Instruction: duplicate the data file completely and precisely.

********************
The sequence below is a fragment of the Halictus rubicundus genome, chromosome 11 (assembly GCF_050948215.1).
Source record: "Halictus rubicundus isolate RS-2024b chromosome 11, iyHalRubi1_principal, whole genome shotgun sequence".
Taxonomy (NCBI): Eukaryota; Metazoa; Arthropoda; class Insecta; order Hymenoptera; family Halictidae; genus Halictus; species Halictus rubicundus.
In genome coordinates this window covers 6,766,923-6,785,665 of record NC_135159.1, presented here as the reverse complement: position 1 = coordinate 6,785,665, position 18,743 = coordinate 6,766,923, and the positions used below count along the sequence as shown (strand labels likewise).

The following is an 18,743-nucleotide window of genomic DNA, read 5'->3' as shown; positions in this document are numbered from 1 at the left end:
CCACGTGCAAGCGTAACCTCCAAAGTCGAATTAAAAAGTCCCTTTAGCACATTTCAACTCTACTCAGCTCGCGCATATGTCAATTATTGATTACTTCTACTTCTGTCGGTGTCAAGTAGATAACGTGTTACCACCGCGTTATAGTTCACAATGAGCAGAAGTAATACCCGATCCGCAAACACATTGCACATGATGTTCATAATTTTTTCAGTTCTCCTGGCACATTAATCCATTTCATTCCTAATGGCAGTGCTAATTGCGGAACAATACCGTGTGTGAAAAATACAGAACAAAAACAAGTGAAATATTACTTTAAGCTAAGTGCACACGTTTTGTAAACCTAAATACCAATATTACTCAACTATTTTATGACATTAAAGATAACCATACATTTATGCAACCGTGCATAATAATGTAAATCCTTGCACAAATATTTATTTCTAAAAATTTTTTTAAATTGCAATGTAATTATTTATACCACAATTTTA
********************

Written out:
The sequence below is a fragment of the Halictus rubicundus genome, chromosome 11 (assembly GCF_050948215.1).
Source record: "Halictus rubicundus isolate RS-2024b chromosome 11, iyHalRubi1_principal, whole genome shotgun sequence".
Taxonomy (NCBI): Eukaryota; Metazoa; Arthropoda; class Insecta; order Hymenoptera; family Halictidae; genus Halictus; species Halictus rubicundus.
In genome coordinates this window covers 6,766,923-6,785,665 of record NC_135159.1, presented here as the reverse complement: position 1 = coordinate 6,785,665, position 18,743 = coordinate 6,766,923, and the positions used below count along the sequence as shown (strand labels likewise).

The following is an 18,743-nucleotide window of genomic DNA, read 5'->3' as shown; positions in this document are numbered from 1 at the left end:
CCACGTGCAAGCGTAACCTCCAAAGTCGAATTAAAAAGTCCCTTTAGCACATTTCAACTCTACTCAGCTCGCGCATATGTCAATTATTGATTACTTCTACTTCTGTCGGTGTCAAGTAGATAACGTGTTACCACCGCGTTATAGTTCACAATGAGCAGAAGTAATACCCGATCCGCAAACACATTGCACATGATGTTCATAATTTTTTCAGTTCTCCTGGCACATTAATCCATTTCATTCCTAATGGCAGTGCTAATTGCGGAACAATACCGTGTGTGAAAAATACAGAACAAAAACAAGTGAAATATTACTTTAAGCTAAGTGCACACGTTTTGTAAACCTAAATACCAATATTACTCAACTATTTTATGACATTAAAGATAACCATACATTTATGCAACCGTGCATAATAATGTAAATCCTTGCACAAATATTTATTTCTAAAAATTTTTTTAAATTGCAATGTAATTATTTATACCACAATTTTA